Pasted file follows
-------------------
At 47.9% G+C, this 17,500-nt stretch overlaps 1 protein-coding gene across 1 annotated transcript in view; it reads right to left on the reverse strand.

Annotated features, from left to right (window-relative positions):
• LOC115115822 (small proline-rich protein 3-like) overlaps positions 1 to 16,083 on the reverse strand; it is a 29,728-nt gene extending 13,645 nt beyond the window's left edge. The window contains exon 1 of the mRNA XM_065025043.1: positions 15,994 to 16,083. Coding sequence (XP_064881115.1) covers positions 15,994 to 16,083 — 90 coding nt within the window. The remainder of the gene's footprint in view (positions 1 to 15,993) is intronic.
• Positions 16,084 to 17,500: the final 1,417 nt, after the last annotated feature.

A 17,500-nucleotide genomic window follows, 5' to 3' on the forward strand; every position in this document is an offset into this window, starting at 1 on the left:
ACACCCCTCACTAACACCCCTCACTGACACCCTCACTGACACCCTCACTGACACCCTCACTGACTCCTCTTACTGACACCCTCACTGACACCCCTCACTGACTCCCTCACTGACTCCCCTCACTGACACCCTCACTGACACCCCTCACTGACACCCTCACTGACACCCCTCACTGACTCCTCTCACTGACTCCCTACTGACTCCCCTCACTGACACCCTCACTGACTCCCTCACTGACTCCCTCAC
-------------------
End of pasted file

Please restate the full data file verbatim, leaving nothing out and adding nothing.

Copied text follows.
At 47.9% G+C, this 17,500-nt stretch overlaps 1 protein-coding gene across 1 annotated transcript in view; it reads right to left on the reverse strand.

Annotated features, from left to right (window-relative positions):
• LOC115115822 (small proline-rich protein 3-like) overlaps positions 1 to 16,083 on the reverse strand; it is a 29,728-nt gene extending 13,645 nt beyond the window's left edge. The window contains exon 1 of the mRNA XM_065025043.1: positions 15,994 to 16,083. Coding sequence (XP_064881115.1) covers positions 15,994 to 16,083 — 90 coding nt within the window. The remainder of the gene's footprint in view (positions 1 to 15,993) is intronic.
• Positions 16,084 to 17,500: the final 1,417 nt, after the last annotated feature.

A 17,500-nucleotide genomic window follows, 5' to 3' on the forward strand; every position in this document is an offset into this window, starting at 1 on the left:
ACACCCCTCACTAACACCCCTCACTGACACCCTCACTGACACCCTCACTGACACCCTCACTGACTCCTCTTACTGACACCCTCACTGACACCCCTCACTGACTCCCTCACTGACTCCCCTCACTGACACCCTCACTGACACCCCTCACTGACACCCTCACTGACACCCCTCACTGACTCCTCTCACTGACTCCCTACTGACTCCCCTCACTGACACCCTCACTGACTCCCTCACTGACTCCCTCAC